Security of OpenSSL ECDSA signatures

Dan Kaminsky dan at
Tue May 24 17:12:16 EST 2011

> random delays will not help because you can sample to eliminate them. I
> think you would want something like the following, that rounds signing
> operations up to the next power of two milliseconds.
I could see some weird corner case where the private key determines which
edge a delay falls on, causing a response in 2ms or 4ms.  That's actually a
really clean signal to look for.

The gold standard is constant time.  But making every operation constant
time is hard, and getting harder, due to higher level languages (not our
problem).  In theory, a random delay can be teased out by looking at the
peak of the distribution of results -- it'll be slightly shifted when the
original delay is minimal rather than maximal.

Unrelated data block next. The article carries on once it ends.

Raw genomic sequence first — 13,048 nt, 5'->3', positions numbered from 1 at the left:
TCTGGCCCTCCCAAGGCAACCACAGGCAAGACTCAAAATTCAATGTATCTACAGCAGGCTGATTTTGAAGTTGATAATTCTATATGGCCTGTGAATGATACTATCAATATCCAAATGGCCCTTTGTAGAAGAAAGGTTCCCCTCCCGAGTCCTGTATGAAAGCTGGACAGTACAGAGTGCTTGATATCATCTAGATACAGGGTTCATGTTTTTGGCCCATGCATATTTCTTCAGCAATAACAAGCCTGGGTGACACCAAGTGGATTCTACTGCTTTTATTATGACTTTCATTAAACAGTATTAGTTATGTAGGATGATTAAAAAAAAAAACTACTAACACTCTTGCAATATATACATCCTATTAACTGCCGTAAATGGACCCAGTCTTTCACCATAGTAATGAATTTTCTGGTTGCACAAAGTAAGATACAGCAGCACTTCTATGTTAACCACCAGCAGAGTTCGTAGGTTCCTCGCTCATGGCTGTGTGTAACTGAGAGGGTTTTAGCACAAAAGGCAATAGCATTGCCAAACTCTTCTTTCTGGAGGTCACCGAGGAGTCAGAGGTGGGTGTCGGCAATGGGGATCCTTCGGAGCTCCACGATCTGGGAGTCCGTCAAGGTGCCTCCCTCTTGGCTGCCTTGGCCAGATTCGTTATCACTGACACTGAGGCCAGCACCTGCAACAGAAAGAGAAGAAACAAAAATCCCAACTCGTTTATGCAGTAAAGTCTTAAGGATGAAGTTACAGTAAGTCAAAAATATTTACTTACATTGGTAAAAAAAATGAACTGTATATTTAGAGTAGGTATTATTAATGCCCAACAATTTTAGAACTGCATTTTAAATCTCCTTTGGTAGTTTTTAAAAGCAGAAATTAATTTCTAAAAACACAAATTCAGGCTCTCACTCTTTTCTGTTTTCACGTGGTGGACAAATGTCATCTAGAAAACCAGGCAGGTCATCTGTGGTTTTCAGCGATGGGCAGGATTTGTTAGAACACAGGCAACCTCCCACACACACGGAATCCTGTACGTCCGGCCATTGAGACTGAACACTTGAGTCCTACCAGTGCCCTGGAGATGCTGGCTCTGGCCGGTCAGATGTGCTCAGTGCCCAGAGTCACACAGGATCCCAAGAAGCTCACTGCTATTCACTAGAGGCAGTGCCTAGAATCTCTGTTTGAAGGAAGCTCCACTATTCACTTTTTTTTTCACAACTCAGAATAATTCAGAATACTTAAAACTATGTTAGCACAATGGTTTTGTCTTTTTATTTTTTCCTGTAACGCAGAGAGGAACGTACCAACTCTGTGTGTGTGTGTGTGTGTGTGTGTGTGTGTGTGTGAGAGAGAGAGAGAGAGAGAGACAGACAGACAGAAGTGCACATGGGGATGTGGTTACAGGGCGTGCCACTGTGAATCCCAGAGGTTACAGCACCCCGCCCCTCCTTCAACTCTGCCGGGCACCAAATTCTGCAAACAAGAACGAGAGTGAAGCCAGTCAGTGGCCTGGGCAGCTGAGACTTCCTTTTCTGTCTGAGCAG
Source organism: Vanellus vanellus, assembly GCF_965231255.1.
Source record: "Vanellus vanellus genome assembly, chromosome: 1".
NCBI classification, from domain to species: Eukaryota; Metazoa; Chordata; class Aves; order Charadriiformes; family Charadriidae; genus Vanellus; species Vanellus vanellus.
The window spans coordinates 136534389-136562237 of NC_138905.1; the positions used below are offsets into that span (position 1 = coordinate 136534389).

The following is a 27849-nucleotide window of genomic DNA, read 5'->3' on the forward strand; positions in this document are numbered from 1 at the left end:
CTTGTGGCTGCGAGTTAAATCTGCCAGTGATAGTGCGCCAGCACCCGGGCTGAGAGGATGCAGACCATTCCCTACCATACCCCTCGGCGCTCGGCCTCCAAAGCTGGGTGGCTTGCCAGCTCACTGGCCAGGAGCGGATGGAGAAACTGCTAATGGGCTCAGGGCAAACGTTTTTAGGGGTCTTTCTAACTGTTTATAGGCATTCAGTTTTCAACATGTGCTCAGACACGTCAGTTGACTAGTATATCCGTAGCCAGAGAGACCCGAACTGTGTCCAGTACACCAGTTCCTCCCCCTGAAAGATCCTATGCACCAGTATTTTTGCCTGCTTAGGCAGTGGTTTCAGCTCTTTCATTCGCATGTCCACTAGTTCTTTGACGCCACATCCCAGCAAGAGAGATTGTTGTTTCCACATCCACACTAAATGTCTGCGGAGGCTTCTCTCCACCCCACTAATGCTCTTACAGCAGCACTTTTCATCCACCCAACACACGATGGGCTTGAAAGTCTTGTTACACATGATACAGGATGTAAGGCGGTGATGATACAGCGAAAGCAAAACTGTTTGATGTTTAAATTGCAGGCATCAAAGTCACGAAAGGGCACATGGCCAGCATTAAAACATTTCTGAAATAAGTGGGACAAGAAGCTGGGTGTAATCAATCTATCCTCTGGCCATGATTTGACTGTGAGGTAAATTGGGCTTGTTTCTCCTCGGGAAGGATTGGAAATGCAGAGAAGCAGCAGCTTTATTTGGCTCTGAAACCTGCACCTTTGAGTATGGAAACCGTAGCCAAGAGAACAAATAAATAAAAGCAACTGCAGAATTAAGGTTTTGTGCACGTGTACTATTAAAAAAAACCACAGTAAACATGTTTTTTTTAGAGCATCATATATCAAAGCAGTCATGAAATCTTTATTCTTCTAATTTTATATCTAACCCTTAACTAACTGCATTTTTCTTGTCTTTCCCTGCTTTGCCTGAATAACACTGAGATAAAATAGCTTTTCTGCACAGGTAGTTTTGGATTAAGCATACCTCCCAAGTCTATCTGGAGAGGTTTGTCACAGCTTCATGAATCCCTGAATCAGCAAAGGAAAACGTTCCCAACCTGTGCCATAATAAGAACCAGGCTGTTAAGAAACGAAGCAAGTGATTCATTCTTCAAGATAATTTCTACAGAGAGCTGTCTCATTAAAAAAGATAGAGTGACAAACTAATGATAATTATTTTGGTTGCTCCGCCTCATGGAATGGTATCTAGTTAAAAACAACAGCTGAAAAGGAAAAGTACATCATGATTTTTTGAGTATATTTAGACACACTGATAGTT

But I tell you, I sure note the people doing timing attacks at the tens of
nanosecond scale aren't getting their attacks to work versus Internet level
latencies...that something is possible after billions of packets does not
mean that something is necessarily practical.

So I'd definitely do random noise over next-power-of-two-ms.

Better than both though would be to discover the worst case scenario time
for a handful of keys, double that, and then sleep until twice the
difference has elapsed.  So, if the worst case scenario for ECDSA was
calculated as 10ms, execute, see a delay of 5ms, sleep 15ms, and go on with

This keeps burning people, might as well fix it now.

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